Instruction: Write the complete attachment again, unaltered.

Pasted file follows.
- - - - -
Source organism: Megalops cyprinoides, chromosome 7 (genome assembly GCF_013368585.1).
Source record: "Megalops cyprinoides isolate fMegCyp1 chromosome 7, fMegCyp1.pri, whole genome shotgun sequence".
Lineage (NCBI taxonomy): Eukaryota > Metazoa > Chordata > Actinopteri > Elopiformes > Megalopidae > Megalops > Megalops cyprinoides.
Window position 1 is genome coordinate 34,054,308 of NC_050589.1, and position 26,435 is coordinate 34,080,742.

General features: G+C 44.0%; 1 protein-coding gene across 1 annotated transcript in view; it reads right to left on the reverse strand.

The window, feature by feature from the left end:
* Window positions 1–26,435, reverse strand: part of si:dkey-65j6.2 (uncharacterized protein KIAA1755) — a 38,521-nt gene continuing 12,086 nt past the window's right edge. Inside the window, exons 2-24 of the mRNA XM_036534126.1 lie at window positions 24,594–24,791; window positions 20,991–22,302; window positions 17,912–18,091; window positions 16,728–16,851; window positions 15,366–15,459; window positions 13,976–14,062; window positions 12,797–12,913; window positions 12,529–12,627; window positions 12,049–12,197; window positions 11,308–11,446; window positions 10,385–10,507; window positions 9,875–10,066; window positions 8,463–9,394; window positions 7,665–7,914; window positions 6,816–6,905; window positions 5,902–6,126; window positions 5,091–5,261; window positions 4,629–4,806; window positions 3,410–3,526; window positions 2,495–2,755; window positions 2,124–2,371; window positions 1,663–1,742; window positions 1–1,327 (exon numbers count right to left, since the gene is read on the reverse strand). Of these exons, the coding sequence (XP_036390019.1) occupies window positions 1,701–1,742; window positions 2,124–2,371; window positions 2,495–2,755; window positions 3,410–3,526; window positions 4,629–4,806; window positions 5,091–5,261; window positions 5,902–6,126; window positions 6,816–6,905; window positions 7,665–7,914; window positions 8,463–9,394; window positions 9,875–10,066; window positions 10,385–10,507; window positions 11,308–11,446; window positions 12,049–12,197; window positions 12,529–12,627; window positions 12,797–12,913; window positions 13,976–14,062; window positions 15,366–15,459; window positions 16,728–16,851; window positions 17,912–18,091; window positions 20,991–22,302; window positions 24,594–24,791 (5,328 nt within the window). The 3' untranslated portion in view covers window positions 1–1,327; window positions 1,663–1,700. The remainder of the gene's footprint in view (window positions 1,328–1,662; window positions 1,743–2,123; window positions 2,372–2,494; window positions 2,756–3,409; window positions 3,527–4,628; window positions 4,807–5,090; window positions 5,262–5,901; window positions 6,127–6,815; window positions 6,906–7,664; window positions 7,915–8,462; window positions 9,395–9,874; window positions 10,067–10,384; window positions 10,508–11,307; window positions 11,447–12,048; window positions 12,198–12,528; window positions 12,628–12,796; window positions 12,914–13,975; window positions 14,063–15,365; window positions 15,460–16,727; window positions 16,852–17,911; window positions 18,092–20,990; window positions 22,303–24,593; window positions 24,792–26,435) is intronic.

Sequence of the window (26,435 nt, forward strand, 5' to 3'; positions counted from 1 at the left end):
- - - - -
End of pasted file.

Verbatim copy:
Source organism: Megalops cyprinoides, chromosome 7 (genome assembly GCF_013368585.1).
Source record: "Megalops cyprinoides isolate fMegCyp1 chromosome 7, fMegCyp1.pri, whole genome shotgun sequence".
Lineage (NCBI taxonomy): Eukaryota > Metazoa > Chordata > Actinopteri > Elopiformes > Megalopidae > Megalops > Megalops cyprinoides.
Window position 1 is genome coordinate 34,054,308 of NC_050589.1, and position 26,435 is coordinate 34,080,742.

General features: G+C 44.0%; 1 protein-coding gene across 1 annotated transcript in view; it reads right to left on the reverse strand.

The window, feature by feature from the left end:
* Window positions 1–26,435, reverse strand: part of si:dkey-65j6.2 (uncharacterized protein KIAA1755) — a 38,521-nt gene continuing 12,086 nt past the window's right edge. Inside the window, exons 2-24 of the mRNA XM_036534126.1 lie at window positions 24,594–24,791; window positions 20,991–22,302; window positions 17,912–18,091; window positions 16,728–16,851; window positions 15,366–15,459; window positions 13,976–14,062; window positions 12,797–12,913; window positions 12,529–12,627; window positions 12,049–12,197; window positions 11,308–11,446; window positions 10,385–10,507; window positions 9,875–10,066; window positions 8,463–9,394; window positions 7,665–7,914; window positions 6,816–6,905; window positions 5,902–6,126; window positions 5,091–5,261; window positions 4,629–4,806; window positions 3,410–3,526; window positions 2,495–2,755; window positions 2,124–2,371; window positions 1,663–1,742; window positions 1–1,327 (exon numbers count right to left, since the gene is read on the reverse strand). Of these exons, the coding sequence (XP_036390019.1) occupies window positions 1,701–1,742; window positions 2,124–2,371; window positions 2,495–2,755; window positions 3,410–3,526; window positions 4,629–4,806; window positions 5,091–5,261; window positions 5,902–6,126; window positions 6,816–6,905; window positions 7,665–7,914; window positions 8,463–9,394; window positions 9,875–10,066; window positions 10,385–10,507; window positions 11,308–11,446; window positions 12,049–12,197; window positions 12,529–12,627; window positions 12,797–12,913; window positions 13,976–14,062; window positions 15,366–15,459; window positions 16,728–16,851; window positions 17,912–18,091; window positions 20,991–22,302; window positions 24,594–24,791 (5,328 nt within the window). The 3' untranslated portion in view covers window positions 1–1,327; window positions 1,663–1,700. The remainder of the gene's footprint in view (window positions 1,328–1,662; window positions 1,743–2,123; window positions 2,372–2,494; window positions 2,756–3,409; window positions 3,527–4,628; window positions 4,807–5,090; window positions 5,262–5,901; window positions 6,127–6,815; window positions 6,906–7,664; window positions 7,915–8,462; window positions 9,395–9,874; window positions 10,067–10,384; window positions 10,508–11,307; window positions 11,447–12,048; window positions 12,198–12,528; window positions 12,628–12,796; window positions 12,914–13,975; window positions 14,063–15,365; window positions 15,460–16,727; window positions 16,852–17,911; window positions 18,092–20,990; window positions 22,303–24,593; window positions 24,792–26,435) is intronic.

Sequence of the window (26,435 nt, forward strand, 5' to 3'; positions counted from 1 at the left end):